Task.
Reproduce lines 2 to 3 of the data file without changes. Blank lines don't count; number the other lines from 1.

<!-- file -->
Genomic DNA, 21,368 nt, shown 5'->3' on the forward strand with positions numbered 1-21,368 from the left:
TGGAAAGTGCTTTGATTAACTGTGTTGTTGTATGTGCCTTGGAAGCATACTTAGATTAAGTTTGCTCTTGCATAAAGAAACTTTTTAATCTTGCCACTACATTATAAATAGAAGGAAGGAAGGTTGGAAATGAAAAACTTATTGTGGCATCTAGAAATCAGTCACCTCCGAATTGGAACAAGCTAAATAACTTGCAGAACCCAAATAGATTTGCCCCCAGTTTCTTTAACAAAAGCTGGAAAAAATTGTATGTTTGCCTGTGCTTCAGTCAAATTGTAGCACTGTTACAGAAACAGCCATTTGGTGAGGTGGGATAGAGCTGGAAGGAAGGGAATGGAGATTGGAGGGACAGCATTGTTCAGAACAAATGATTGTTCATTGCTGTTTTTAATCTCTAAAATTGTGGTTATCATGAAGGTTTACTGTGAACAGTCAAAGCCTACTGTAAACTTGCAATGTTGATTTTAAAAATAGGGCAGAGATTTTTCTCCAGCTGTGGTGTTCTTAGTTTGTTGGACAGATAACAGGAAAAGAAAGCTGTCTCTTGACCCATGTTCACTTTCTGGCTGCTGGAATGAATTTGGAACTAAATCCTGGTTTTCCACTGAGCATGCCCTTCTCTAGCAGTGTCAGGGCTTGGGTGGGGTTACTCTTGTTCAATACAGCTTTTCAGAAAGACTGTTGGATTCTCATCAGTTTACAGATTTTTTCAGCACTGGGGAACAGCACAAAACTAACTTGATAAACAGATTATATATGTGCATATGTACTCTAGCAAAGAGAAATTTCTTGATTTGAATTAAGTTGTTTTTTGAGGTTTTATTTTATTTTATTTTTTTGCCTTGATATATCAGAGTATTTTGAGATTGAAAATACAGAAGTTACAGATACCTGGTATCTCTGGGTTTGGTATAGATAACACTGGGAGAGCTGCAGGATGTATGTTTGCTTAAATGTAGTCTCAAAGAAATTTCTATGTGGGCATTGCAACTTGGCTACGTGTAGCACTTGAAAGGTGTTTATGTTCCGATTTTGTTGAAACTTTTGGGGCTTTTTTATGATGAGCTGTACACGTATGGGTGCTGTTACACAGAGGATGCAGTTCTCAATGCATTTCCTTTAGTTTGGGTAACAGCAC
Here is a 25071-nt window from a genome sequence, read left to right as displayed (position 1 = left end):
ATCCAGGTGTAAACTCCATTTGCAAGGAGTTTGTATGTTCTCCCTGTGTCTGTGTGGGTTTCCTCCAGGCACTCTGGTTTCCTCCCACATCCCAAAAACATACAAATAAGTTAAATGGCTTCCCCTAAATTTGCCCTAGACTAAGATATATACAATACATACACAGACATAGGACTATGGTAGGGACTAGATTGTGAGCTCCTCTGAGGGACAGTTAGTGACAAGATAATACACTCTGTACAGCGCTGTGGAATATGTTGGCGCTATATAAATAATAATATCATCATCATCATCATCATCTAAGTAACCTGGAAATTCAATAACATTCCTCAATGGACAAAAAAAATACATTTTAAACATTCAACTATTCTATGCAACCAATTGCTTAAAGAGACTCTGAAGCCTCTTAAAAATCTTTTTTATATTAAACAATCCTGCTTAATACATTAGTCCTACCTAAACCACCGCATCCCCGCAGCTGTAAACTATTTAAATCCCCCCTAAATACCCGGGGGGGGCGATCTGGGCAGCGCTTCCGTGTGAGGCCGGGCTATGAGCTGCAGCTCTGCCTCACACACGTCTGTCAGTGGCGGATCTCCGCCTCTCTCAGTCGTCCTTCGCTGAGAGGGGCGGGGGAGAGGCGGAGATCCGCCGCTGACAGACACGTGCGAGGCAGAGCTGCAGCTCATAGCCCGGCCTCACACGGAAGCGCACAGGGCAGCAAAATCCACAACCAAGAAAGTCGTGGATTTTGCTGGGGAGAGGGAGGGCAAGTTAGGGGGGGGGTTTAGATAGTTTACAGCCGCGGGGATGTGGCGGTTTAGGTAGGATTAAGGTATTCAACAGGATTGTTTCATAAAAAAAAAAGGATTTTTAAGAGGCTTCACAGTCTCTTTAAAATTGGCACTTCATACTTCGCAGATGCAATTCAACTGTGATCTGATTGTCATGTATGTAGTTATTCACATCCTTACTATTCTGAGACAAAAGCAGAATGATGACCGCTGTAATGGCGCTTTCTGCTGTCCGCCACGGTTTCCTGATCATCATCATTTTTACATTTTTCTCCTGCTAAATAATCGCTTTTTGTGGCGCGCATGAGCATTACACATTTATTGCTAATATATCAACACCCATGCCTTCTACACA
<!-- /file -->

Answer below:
TGGAAAGTGCTTTGATTAACTGTGTTGTTGTATGTGCCTTGGAAGCATACTTAGATTAAGTTTGCTCTTGCATAAAGAAACTTTTTAATCTTGCCACTACATTATAAATAGAAGGAAGGAAGGTTGGAAATGAAAAACTTATTGTGGCATCTAGAAATCAGTCACCTCCGAATTGGAACAAGCTAAATAACTTGCAGAACCCAAATAGATTTGCCCCCAGTTTCTTTAACAAAAGCTGGAAAAAATTGTATGTTTGCCTGTGCTTCAGTCAAATTGTAGCACTGTTACAGAAACAGCCATTTGGTGAGGTGGGATAGAGCTGGAAGGAAGGGAATGGAGATTGGAGGGACAGCATTGTTCAGAACAAATGATTGTTCATTGCTGTTTTTAATCTCTAAAATTGTGGTTATCATGAAGGTTTACTGTGAACAGTCAAAGCCTACTGTAAACTTGCAATGTTGATTTTAAAAATAGGGCAGAGATTTTTCTCCAGCTGTGGTGTTCTTAGTTTGTTGGACAGATAACAGGAAAAGAAAGCTGTCTCTTGACCCATGTTCACTTTCTGGCTGCTGGAATGAATTTGGAACTAAATCCTGGTTTTCCACTGAGCATGCCCTTCTCTAGCAGTGTCAGGGCTTGGGTGGGGTTACTCTTGTTCAATACAGCTTTTCAGAAAGACTGTTGGATTCTCATCAGTTTACAGATTTTTTCAGCACTGGGGAACAGCACAAAACTAACTTGATAAACAGATTATATATGTGCATATGTACTCTAGCAAAGAGAAATTTCTTGATTTGAATTAAGTTGTTTTTTGAGGTTTTATTTTATTTTATTTTTTTGCCTTGATATATCAGAGTATTTTGAGATTGAAAATACAGAAGTTACAGATACCTGGTATCTCTGGGTTTGGTATAGATAACACTGGGAGAGCTGCAGGATGTATGTTTGCTTAAATGTAGTCTCAAAGAAATTTCTATGTGGGCATTGCAACTTGGCTACGTGTAGCACTTGAAAGGTGTTTATGTTCCGATTTTGTTGAAACTTTTGGGGCTTTTTTATGATGAGCTGTACACGTATGGGTGCTGTTACACAGAGGATGCAGTTCTCAATGCATTTCCTTTAGTTTGGGTAACAGCAC
Here is a 25071-nt window from a genome sequence, read left to right as displayed (position 1 = left end):